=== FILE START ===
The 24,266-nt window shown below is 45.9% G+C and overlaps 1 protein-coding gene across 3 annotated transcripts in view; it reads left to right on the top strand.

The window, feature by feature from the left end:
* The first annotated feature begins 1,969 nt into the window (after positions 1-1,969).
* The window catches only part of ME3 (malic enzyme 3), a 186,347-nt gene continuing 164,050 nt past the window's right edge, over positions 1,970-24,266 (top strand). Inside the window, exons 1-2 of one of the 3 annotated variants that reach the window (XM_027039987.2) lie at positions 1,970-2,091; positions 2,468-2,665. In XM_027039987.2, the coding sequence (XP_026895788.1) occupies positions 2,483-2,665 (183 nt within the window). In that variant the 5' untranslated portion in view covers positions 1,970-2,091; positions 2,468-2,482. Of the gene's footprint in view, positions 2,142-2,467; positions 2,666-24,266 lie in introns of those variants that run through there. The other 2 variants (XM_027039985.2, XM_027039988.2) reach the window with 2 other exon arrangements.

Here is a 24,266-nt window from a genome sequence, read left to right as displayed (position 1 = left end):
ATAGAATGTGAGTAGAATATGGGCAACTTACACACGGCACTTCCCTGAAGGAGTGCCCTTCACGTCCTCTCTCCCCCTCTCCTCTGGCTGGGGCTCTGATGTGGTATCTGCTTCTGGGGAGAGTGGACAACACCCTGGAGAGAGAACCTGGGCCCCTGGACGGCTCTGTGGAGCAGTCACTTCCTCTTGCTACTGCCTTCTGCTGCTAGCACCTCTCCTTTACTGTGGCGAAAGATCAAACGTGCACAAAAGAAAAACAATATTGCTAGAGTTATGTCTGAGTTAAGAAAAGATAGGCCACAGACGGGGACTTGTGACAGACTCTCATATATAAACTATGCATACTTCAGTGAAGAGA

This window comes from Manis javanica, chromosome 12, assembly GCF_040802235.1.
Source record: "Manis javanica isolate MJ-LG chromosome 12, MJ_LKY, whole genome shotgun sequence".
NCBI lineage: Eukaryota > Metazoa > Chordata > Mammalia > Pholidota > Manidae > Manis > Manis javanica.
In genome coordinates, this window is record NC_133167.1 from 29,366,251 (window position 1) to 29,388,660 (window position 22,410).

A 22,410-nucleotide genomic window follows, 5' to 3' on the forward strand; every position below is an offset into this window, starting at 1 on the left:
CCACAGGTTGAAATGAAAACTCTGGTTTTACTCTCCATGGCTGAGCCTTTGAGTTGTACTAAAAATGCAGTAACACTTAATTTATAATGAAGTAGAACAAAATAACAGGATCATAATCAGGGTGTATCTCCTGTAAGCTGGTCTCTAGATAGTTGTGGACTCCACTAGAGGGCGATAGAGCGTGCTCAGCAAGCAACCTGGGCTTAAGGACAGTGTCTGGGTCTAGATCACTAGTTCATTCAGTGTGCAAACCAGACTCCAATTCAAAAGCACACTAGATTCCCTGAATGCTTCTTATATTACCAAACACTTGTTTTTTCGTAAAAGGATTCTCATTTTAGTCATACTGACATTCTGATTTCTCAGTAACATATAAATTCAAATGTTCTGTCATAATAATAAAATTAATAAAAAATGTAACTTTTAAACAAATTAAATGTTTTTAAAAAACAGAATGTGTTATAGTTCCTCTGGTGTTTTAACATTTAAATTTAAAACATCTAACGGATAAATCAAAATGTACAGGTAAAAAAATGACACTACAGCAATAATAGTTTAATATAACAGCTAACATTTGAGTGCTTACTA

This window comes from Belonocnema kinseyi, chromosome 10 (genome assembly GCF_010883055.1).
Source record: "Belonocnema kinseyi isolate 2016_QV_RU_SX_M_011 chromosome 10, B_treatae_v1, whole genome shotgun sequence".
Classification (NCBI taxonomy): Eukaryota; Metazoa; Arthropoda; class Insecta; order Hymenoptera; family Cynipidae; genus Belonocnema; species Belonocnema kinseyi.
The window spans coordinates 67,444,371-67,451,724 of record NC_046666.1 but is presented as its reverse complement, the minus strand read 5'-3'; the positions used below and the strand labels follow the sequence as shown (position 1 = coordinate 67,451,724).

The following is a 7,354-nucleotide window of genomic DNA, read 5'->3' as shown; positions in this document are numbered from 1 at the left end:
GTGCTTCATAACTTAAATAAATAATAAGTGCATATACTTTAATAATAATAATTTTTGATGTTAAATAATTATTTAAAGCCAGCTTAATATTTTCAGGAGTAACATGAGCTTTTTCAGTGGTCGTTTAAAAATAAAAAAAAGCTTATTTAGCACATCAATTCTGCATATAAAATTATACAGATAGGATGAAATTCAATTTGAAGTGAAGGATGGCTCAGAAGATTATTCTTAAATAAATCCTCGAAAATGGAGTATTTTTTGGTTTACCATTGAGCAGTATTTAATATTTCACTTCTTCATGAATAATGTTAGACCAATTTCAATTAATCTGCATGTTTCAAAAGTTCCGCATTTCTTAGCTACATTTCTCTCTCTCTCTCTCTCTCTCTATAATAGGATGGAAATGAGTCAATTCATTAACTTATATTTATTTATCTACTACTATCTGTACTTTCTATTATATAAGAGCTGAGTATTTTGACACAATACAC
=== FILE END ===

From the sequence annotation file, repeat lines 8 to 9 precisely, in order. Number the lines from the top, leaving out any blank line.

Source record: "Manis javanica isolate MJ-LG chromosome 12, MJ_LKY, whole genome shotgun sequence".
NCBI lineage: Eukaryota > Metazoa > Chordata > Mammalia > Pholidota > Manidae > Manis > Manis javanica.